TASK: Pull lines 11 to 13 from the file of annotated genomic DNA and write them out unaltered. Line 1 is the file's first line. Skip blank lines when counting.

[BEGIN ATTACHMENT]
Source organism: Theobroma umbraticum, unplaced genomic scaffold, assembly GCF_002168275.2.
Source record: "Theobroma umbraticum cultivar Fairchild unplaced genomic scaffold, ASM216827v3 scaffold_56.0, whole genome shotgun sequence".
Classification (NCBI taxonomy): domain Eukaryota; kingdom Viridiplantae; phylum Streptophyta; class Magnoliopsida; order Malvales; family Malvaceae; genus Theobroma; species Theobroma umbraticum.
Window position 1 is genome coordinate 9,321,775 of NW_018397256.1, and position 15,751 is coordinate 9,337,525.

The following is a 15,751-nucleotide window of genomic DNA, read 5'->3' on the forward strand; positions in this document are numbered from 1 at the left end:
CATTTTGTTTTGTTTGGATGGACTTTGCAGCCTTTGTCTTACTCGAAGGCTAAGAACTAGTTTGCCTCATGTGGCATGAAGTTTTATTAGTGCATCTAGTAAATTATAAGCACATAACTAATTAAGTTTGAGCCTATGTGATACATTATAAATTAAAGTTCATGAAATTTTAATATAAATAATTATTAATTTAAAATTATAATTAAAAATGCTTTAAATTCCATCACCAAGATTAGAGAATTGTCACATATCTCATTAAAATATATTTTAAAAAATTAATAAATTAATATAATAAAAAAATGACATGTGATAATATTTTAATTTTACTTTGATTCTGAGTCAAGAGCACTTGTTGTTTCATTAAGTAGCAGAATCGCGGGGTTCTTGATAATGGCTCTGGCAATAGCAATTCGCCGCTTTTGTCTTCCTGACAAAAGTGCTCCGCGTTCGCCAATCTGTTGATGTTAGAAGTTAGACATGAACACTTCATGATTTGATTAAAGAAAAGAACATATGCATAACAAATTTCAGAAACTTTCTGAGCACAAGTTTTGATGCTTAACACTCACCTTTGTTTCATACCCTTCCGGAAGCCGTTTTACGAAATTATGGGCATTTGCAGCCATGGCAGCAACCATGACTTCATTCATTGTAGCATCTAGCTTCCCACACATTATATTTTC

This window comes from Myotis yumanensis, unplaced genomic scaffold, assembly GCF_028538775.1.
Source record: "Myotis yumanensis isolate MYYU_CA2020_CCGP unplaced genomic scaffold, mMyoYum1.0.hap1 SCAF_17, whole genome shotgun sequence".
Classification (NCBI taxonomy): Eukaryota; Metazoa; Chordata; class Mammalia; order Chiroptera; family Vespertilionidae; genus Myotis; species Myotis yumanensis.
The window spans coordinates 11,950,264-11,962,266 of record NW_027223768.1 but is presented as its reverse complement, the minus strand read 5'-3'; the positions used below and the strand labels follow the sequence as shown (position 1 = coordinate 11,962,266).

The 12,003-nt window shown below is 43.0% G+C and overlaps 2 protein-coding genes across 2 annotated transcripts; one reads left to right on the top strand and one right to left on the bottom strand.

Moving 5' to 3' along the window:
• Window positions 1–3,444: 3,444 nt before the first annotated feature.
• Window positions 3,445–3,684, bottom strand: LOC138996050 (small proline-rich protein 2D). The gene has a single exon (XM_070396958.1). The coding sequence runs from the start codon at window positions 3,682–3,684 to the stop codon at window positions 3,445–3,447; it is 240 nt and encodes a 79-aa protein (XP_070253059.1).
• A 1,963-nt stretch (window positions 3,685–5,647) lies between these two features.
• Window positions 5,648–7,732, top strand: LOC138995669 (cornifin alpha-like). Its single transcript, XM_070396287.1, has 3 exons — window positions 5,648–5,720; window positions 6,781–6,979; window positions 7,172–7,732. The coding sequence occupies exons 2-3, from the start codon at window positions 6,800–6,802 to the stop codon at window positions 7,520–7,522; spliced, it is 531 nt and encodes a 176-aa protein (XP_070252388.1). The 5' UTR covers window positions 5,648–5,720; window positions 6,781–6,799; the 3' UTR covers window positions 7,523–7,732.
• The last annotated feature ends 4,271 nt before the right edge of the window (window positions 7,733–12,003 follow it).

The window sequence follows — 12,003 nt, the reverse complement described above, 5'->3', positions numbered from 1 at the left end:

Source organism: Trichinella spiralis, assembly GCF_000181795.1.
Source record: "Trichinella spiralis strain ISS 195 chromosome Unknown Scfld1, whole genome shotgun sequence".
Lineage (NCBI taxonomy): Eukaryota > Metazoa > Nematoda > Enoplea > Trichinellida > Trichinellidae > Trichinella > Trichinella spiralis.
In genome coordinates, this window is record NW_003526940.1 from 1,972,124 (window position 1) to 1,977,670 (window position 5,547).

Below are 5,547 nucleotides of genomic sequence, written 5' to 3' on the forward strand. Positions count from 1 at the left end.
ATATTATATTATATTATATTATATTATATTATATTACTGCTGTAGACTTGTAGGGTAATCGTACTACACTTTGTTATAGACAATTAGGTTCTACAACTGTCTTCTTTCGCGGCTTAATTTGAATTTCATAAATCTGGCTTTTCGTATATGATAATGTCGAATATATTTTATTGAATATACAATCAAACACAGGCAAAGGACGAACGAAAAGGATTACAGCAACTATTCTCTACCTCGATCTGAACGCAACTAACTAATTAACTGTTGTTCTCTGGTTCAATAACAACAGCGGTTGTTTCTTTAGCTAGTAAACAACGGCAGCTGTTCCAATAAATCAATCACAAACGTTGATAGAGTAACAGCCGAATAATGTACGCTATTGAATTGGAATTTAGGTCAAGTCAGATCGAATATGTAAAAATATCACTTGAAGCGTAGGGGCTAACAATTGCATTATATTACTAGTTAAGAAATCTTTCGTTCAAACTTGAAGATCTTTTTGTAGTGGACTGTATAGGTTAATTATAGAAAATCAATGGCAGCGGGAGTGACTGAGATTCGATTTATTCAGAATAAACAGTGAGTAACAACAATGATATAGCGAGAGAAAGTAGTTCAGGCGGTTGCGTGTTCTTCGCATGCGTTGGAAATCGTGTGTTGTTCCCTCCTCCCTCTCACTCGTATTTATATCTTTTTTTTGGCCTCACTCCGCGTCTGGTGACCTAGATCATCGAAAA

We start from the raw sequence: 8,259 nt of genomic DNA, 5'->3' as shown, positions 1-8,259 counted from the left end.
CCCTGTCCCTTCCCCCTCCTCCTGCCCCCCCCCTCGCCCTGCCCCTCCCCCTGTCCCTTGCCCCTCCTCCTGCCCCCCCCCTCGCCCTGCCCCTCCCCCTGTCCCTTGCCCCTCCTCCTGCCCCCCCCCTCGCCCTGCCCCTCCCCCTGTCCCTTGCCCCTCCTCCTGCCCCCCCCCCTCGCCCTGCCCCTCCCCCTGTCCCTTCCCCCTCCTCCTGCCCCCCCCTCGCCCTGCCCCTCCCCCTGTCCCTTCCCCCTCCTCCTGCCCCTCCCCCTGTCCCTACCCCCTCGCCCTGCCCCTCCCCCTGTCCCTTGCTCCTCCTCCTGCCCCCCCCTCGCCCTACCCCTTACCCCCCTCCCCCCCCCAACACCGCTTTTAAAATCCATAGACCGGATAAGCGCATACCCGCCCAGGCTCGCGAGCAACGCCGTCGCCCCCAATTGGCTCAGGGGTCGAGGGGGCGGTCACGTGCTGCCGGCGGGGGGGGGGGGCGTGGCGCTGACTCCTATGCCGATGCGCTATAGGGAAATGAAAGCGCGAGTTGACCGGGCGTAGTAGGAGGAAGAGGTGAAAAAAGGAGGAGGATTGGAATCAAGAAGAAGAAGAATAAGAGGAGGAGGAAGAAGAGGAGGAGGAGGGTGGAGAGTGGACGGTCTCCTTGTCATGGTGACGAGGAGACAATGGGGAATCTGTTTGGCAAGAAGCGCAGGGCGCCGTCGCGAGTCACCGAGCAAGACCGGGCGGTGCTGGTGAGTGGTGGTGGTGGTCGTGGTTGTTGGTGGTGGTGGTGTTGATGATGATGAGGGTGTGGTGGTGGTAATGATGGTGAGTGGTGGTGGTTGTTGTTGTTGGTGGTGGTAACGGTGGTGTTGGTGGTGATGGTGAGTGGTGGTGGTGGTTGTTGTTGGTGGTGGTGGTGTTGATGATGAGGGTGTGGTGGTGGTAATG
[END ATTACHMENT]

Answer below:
The 12,003-nt window shown below is 43.0% G+C and overlaps 2 protein-coding genes across 2 annotated transcripts; one reads left to right on the top strand and one right to left on the bottom strand.

Moving 5' to 3' along the window:
• Window positions 1–3,444: 3,444 nt before the first annotated feature.